It’s time for New Year’s resolutions. Don’t worry, I won’t bore you with my personal expectations for 2008, which include the ubiquitous promises to lose weight and save more money. Instead, let’s talk about consumers’ New Year’s resolutions on dining out, and maybe one or two resolutions the restaurant industry itself should consider.
According to the latest Goldman Sachs biannual consumer survey, the majority of respondents are promising to spend less dining out at least through the first half of the new year. This marks the fifth consecutive time consumers surveyed for this study have forecast a more frugal spending outlook.
When asked to describe the current state of the U.S. economy, nearly 40 percent of the respondents in the December 2007 survey answered “more concerned and more pessimistic,” up from about 32 percent in June 2007 and up from a bit more than 30 percent in December 2006.
When asked to describe their outlooks on discretionary spending for the first half of 2008, more than 50 percent said they would decrease discretionary spending, up from about 40 percent who answered the same way in June 2007. In addition, the number of respondents who said they would maintain or increase their discretionary spending decreased from prior surveys.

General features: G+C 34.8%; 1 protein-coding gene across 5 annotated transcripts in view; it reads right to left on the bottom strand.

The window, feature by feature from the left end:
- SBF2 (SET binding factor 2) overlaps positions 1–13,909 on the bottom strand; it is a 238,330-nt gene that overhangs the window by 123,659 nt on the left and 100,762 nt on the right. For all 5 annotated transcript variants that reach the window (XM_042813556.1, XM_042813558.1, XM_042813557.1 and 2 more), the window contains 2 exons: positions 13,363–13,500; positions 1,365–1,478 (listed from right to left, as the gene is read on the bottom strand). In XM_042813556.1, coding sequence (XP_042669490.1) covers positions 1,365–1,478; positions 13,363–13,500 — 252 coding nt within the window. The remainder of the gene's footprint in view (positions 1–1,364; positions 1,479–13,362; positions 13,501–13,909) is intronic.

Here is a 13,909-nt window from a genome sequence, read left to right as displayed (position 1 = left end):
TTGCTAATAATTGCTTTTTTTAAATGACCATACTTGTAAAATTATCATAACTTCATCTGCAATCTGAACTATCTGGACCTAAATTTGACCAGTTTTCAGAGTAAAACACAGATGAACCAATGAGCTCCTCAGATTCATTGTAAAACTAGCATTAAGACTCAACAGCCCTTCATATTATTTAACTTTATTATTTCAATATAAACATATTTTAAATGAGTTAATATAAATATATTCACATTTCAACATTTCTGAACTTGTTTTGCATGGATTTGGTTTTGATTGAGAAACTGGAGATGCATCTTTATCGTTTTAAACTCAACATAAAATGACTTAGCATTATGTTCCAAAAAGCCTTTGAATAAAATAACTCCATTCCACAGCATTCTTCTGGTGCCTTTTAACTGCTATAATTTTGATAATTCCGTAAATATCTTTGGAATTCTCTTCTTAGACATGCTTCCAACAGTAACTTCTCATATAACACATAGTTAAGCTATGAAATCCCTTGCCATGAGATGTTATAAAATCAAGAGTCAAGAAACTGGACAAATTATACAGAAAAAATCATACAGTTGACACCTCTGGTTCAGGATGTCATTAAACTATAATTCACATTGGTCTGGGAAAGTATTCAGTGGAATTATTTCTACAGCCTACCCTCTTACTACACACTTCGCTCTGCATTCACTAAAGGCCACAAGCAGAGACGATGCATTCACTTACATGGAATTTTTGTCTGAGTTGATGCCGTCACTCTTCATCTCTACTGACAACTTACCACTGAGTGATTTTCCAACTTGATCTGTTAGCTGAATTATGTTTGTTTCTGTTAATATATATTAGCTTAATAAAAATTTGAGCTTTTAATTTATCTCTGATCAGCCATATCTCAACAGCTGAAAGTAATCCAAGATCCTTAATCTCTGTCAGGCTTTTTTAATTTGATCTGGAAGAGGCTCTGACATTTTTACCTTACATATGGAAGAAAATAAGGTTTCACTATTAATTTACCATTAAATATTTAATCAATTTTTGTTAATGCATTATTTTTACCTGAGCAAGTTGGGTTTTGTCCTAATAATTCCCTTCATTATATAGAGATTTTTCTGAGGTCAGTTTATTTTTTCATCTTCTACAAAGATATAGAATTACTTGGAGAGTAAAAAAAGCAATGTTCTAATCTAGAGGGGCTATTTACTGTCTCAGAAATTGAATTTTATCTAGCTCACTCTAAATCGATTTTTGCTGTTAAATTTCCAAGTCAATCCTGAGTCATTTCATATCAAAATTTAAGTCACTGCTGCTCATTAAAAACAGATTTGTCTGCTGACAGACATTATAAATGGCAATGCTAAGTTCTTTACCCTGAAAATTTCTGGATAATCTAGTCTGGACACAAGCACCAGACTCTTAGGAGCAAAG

We all know this by now—it’s rough out there—we get it. Even Goldman Sachs analyst Steven Kron says that these results are not “overly surprising,” although they are “noticeably more negative.” So is there anything new for this New Year?
Well, consumers in the younger age group of 18 to 34 years old are trending in the opposite direction when it comes to spending.
According to the Goldman Sachs survey, which comprises 1,522 U.S. respondents, of all the consumer groups that said they increased restaurant patronage, those between the ages of 18 and 34 years old were at the top of the list, with nearly 15 percent visiting quick-service chains more and a bit more than 25 percent frequenting casual-dining brands more. In addition, that age group was the only consumer sector that said in this latest survey that they planned to increase discretionary spending in greater numbers than in the June 2007 survey.
Restaurant industry resolution No. 1: Target the teen or Generation Y market. This younger age group also will be the most likely tastetesters for new drink offerings promised from chains like McDonald’s, Starbucks, Wendy’s and the Yum! concepts. When asked if new drink options like mochas, smoothies or energy drinks would cause increased visits to a chain offering these items, the 18- to 34-year-old respondents answered with a resounding “yes,” at more than 25 percent.
Restaurant industry resolution No. 2: Develop a new beverage platform, and fast.